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Returning abundance to Chilean salmon aquaculture

Environment Programme / Partner story

© Oceana

In Chile, aquaculture is big business. Fish farming has been introduced to the Chilean fjords, with salmon, an introduced species, upsetting the natural ecosystem and wreaking havoc on the indigenous fish populations in many once-pristine areas. The resulting depletion in indigenous fish stocks has made it more difficult for artisanal fishermen to catch fish and make a living.

In addition, tonnes of antibiotics are funneled into salmon aquaculture every year. This helps them to reach their target weight quickly, but it is bad for the fish, for the habitat and for people’s health. Antimicrobial resistance has become one of the biggest threats to global health. It is estimated that more than 700,000 people die each year due to drug-resistant infections, and it is feared that this could increase to more than 10 million people a year worldwide by 2050.[1]

Oceana is an international not-for-profit organisation dedicated to protecting and restoring the world’s oceans on a global scale. Operational for 17 years, Oceana has been supported by Oak since the start. Led by CEO Andrew Sharpless, it has an innovative way of working that has proved both efficient and effective, garnering plenty of success over the years.

Oceana works to stop the damage caused by salmon aquaculture in Chile’s fjords. Liesbeth van der Meer, vice president of Oceana Chile, explains how Oceana has been fighting to reduce the amount of antibiotics used in salmon aquaculture. “In five years, we hope they won’t be used anymore,” she says. “We are working to reduce their use each year by 25 per cent.”

Oceana also works to limit salmon aquaculture to certain regions, to reduce the amount of confined fish and to support the creation of marine-protected areas. Oceana’s efforts have saved over 6,000 km2 in Patagonia from salmon farming.

This has opened the door for these areas to be attractive for tourism. Oceana informs people how tourism is ruined by salmon aquaculture, and how the jobs it provides are insecure – people lose their jobs as soon as the fisheries, which are mobile, move on. This can happen very suddenly if the fishery becomes diseased and all the fish die off, for example.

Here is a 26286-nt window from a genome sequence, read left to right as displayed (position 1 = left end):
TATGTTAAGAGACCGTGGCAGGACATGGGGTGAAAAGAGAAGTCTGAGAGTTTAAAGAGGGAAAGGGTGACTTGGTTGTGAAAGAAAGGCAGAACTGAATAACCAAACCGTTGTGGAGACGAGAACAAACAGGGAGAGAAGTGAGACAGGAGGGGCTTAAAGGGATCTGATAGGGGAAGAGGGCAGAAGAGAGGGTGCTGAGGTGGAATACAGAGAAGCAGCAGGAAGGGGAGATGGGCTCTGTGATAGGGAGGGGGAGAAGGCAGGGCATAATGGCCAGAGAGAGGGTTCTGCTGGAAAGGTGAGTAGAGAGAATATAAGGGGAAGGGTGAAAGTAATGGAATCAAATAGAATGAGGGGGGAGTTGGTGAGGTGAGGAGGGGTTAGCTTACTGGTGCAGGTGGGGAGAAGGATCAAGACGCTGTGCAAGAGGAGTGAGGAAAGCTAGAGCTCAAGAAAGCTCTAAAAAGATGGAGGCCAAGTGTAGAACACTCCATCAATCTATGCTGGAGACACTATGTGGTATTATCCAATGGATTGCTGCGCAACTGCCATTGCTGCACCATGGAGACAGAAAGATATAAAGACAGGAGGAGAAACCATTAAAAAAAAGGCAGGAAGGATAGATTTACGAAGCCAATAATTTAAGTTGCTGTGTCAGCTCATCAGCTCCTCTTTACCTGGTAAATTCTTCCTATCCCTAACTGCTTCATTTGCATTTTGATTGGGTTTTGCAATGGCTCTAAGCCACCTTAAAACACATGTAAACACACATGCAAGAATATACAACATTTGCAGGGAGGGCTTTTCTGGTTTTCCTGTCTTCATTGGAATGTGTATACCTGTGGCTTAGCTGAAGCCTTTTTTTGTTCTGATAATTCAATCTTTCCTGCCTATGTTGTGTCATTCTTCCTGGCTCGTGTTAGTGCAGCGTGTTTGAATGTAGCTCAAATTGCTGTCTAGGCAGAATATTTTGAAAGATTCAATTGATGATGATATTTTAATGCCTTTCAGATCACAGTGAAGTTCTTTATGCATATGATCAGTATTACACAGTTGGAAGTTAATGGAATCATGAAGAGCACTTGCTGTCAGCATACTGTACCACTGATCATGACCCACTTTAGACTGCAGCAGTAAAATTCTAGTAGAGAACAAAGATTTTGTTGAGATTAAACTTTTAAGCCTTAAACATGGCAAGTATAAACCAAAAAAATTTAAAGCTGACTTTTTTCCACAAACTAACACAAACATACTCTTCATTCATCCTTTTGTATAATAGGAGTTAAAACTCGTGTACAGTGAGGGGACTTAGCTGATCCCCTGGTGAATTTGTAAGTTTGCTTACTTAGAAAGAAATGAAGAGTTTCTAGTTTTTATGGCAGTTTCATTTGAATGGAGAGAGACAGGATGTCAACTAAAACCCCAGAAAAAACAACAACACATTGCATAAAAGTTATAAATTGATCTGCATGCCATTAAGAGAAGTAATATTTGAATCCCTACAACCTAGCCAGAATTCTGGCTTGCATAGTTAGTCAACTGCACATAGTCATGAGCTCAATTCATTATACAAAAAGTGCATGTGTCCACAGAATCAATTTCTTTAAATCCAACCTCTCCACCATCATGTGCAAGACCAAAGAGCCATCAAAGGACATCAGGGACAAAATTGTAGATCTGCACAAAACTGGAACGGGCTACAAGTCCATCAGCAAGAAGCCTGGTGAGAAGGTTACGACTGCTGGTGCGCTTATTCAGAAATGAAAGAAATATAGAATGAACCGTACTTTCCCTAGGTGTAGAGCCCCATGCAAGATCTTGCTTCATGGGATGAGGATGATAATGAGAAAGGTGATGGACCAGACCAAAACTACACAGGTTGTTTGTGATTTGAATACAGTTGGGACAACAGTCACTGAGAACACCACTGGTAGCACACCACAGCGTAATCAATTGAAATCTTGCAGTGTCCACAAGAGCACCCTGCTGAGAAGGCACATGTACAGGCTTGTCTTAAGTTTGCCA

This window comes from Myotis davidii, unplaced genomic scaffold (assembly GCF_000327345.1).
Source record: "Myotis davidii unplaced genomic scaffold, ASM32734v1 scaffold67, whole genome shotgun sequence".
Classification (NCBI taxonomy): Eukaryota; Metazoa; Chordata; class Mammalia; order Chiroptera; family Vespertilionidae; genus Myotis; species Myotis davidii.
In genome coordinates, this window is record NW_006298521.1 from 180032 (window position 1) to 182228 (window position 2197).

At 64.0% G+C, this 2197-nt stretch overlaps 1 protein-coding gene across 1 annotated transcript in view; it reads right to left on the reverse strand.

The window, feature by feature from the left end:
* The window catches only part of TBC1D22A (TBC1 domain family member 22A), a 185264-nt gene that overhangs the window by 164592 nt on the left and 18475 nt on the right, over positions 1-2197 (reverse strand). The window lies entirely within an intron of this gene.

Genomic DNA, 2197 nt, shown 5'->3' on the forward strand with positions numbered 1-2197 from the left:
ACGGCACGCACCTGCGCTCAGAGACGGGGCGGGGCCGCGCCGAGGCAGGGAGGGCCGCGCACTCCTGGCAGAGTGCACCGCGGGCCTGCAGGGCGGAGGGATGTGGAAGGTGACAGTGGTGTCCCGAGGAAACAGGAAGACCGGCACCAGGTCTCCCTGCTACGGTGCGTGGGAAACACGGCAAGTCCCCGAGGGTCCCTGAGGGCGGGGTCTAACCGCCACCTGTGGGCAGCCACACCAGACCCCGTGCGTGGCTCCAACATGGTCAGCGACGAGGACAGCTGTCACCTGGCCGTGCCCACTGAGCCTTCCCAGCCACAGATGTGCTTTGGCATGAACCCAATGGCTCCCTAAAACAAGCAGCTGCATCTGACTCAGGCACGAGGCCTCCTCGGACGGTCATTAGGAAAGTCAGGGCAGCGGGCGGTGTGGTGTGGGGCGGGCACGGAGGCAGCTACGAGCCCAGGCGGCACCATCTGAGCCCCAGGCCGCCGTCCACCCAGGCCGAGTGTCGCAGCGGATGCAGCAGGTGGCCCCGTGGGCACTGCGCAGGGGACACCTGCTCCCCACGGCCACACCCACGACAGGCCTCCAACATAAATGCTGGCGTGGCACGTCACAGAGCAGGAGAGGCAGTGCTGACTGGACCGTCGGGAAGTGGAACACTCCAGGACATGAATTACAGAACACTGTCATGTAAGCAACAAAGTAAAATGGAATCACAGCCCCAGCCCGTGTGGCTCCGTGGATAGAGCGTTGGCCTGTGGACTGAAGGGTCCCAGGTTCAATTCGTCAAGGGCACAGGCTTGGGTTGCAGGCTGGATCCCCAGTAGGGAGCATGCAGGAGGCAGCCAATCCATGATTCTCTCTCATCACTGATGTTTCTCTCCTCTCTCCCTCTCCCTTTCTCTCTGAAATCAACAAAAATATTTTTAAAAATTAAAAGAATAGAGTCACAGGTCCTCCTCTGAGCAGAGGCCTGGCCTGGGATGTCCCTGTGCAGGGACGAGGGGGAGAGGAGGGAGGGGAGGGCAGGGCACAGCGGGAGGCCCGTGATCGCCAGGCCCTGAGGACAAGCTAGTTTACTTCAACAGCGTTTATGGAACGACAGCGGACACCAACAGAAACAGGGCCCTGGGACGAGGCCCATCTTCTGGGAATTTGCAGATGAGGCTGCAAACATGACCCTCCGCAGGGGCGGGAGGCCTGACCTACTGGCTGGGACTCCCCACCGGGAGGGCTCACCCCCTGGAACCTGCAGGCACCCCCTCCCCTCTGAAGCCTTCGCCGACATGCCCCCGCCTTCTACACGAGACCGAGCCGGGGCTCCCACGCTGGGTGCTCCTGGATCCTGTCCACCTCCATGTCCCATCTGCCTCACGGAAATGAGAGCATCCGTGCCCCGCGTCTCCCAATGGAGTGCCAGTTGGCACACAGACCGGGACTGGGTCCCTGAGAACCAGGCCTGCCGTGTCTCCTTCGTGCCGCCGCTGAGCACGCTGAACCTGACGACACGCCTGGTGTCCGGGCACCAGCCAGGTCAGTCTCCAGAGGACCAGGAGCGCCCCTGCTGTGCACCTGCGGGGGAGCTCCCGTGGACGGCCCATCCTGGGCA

“Instead, jobs can be found through artisanal fisheries and tourism,” says Liesbeth. “These are the most beautiful areas of Chile. Thousands of people travel every year, just to see Patagonia. But if salmon aquaculture moves to these pristine places, tourism is gone.”

Oceana believes that a certain amount of salmon aquaculture is sustainable, but this amount has been surpassed, destroying the ecosystems that are the base of sustainable jobs. Controlling destructive fishing practices like salmon aquaculture and putting in place more sustainable fishing practices are its goal.

“We have shown that we know how to rebuild the oceans,” says Andrew. “And I want to emphasise that people don’t understand that rebuilding is possible. They just think that all you can do is stop the decline. There are a lot of groups celebrating sustainability, and when you listen to them carefully, you realise that all they’re doing is not making it worse. They’re not celebrating rebuilding what once was! But that’s very achievable in the ocean. And so that’s what we focus on.”

Oceana falls under our Environment Programme, which has three sub-Programmes: Climate Change, Marine Conservation and Wildlife Conservation and Trade. This year we focus on Marine Conservation, which has three aims: to support small-scale fisheries; to reduce plastic waste; and to make large-scale industrial fishing sustainable. Go to our website for a deeper dive into Oak’s Environment Programme’s strategy to protect the oceans. Plus, if you would you like to hear what Andrew, Joshua and Liesbeth have to say firsthand, check out this video!

[1] Thomas W, Antimicrobial resistance (AMR): By 2050, superbugs will kill 10 million people a year, (Accessed 17-02-2020)